Their money seemed as good as banked two furlongs out when Pure Grain, barely out of a trot, swept past Musetta with the only doubt being whether her margin of victory would be closer to five lengths or 10. Pat Eddery, however, begged to differ. Happy to sit off the pace on Caramba through the first mile, the former champion now appeared at Pure Grain's quarters, and the favourite found herself in an unexpected fight.
But that, as Michael Stoute explained afterwards, is just how she likes it. "She loves a battle," the trainer said, "and when the second came at her she really got down and lengthened." And if Pure Grain's eventual winning distance, a single length, was hardly the procession which had seemed likely just seconds before, the manner of her success was in some ways more satisfactory. Her next outing, after all, will be in the Oaks, and there would be little point in going to Epsom if Pure Grain did not have the stomach for a scrap.
Stoute's filly is now no better than 10-1 (from 12-1) with William Hill for the Classic on 9 June, and with both Coral and Ladbrokes going three points shorter, that price may not last until midday. The same firm offers 14-1 about Caramba (from 33-1), but while some may believe that yesterday's experience might help her to overcome Pure Grain in a rematch (it was just the second outing for Lemon Souffle's half-sister), Stoute is convinced that his runner too has improvement to come.
"The trip will suit her and she'll go round Epsom well," he said. "She's definitely a staying filly. Her dam won over a mile and three-quarters and her second dam won the Park Hill." A more romantic omen is in her favour too: Pure Grain bears the cherry and black colours which Time Charter carried to success in the 1982 Oaks.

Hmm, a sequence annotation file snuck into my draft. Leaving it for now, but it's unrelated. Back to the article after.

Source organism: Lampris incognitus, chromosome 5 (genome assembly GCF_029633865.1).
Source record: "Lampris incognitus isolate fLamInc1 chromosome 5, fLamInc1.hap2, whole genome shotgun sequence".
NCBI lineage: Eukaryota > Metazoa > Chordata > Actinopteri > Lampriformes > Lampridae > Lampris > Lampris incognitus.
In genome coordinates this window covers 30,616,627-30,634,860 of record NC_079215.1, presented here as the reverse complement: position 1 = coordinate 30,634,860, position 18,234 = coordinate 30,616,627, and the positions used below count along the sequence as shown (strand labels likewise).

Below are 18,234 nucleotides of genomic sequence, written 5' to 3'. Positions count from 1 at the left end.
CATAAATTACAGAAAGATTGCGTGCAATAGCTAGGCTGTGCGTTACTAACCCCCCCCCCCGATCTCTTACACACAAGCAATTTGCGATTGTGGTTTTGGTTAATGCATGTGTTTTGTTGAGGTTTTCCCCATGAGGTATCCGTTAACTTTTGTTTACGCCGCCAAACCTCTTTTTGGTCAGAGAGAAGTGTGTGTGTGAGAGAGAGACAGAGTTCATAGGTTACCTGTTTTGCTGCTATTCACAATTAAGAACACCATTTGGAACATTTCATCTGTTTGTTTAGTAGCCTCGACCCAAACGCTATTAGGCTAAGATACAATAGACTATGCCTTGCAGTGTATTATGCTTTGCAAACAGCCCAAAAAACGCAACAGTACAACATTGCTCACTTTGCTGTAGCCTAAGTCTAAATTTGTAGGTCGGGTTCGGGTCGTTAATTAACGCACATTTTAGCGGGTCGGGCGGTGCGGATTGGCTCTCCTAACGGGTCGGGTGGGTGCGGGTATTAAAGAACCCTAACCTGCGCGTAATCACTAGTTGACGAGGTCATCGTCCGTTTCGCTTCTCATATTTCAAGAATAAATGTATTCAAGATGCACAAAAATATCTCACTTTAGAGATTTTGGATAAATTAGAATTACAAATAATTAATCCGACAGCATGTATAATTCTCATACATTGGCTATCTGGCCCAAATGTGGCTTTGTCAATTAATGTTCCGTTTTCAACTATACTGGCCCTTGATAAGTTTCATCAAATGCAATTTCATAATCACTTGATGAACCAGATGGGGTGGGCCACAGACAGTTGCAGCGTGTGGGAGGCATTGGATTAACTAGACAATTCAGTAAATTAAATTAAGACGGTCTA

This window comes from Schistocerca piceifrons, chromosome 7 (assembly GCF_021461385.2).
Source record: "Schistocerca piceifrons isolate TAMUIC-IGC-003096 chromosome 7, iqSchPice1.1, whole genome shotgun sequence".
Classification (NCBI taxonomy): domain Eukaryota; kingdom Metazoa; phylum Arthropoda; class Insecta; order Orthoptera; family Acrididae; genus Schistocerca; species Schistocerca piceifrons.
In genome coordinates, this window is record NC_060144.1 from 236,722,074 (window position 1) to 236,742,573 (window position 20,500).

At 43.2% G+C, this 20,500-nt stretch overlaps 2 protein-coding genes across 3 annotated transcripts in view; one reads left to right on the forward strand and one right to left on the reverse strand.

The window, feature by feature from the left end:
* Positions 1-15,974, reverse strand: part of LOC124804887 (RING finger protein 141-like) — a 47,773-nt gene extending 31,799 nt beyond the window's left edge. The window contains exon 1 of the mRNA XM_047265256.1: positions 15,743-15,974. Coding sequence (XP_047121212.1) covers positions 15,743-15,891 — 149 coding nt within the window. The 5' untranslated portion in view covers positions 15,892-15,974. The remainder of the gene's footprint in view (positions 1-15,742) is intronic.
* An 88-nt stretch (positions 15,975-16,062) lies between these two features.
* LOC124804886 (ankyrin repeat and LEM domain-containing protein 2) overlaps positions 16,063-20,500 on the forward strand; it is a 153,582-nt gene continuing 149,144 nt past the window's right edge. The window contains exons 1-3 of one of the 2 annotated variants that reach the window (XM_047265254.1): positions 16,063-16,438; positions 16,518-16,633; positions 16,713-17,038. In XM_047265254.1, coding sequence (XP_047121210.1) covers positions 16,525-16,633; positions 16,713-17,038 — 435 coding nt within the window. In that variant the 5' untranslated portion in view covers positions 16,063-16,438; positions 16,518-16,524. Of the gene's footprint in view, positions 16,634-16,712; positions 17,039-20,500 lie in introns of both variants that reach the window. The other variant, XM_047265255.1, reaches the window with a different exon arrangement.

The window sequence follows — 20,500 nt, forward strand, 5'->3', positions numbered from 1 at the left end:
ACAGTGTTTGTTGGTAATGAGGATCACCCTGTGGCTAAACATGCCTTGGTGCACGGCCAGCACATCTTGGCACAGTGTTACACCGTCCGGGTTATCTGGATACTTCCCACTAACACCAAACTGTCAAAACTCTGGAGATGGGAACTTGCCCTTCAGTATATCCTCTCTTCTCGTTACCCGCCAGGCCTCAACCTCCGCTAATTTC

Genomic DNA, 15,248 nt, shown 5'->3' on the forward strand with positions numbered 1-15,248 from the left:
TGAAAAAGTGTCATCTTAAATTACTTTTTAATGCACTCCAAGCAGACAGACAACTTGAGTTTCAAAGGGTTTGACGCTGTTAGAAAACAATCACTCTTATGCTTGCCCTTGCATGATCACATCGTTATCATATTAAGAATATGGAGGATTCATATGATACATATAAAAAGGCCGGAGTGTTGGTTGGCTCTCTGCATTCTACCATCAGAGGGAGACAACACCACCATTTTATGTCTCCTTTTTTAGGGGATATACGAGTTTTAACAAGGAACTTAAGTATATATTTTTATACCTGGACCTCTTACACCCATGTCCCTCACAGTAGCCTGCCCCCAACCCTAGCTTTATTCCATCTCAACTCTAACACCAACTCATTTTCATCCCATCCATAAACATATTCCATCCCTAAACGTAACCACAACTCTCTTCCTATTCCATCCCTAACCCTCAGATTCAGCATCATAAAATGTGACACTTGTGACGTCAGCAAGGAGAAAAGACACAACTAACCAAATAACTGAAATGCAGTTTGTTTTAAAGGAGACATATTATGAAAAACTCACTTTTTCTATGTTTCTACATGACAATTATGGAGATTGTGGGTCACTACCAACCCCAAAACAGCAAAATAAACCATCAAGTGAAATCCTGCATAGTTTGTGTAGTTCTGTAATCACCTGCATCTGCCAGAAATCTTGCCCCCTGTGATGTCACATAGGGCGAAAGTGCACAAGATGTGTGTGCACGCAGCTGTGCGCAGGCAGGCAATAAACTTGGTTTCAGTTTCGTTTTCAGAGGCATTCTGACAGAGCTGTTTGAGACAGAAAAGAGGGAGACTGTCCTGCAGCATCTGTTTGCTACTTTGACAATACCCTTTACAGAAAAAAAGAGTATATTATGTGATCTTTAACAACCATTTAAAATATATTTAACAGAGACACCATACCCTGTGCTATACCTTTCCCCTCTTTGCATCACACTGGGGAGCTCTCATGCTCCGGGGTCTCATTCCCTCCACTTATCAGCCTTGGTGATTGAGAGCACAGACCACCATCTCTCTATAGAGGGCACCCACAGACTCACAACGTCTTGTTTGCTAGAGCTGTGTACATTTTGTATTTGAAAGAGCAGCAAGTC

And if it is difficult to decide between yesterday's principals for the Classic in just over three weeks' time, it is harder to deny that both must currently represent excellent each-way value. The traditionally weak Lupe Stakes at Goodwood is the only Oaks trial yet to be run, but the current ante-post betting is 33-1 bar four (Aqaarid and Moonshell, second and third to Harayir in the 1,000 Guineas, are firmly barricaded into the first two places in the market). Surely either Pure Grain or Caramba - or quite possibly both - will make the frame at Epsom.
Further down the field yesterday, Brett Doyle, Musetta's jockey, received a five-day ban, from 25 May, for causing interference to (or more coloquially, cutting up) Sparrowhawk.
A more commendable example of the rider's art was provided by Alex Greaves, who persuaded Venture Capitalist to repel the late challenge of Branston Abby just long enough to claim the spoils in the sprint handicap.
When Greaves took the Lincoln on Amenable in 1991, there was hope that she might leave the patronising "Queen of Southwell" tag behind and carve out more success among the senior male riders. Somewhat predictably, it did not happen, and Greaves is still struggling for opportunities even though, as yesterday's performance showed, her strength and judgement are a match for many of her more established colleagues.
David Nicholls, Venture Capitalist's trainer, was enjoying his most valuable success on the sidelines, though many backers will recall him holding the reins on Peter Savill's prolific sprinter, Chaplin's Club. The Stewards' Cup at Goodwood in July is already inked in as Venture Capitalist's principal target.
In the more immediate future, two worthwhile pointers emerged yesterday. Desert Tiger, making her debut in the opener, showed embarrassing inexperience through the first three furlongs but ran on strongly into third as soon as she realised what was required. At the other end of the card, Dahik was Dick Hern's fifth winner in a fortnight. For the moment, if the initials on the saddlecloth are WRH, back it pdq.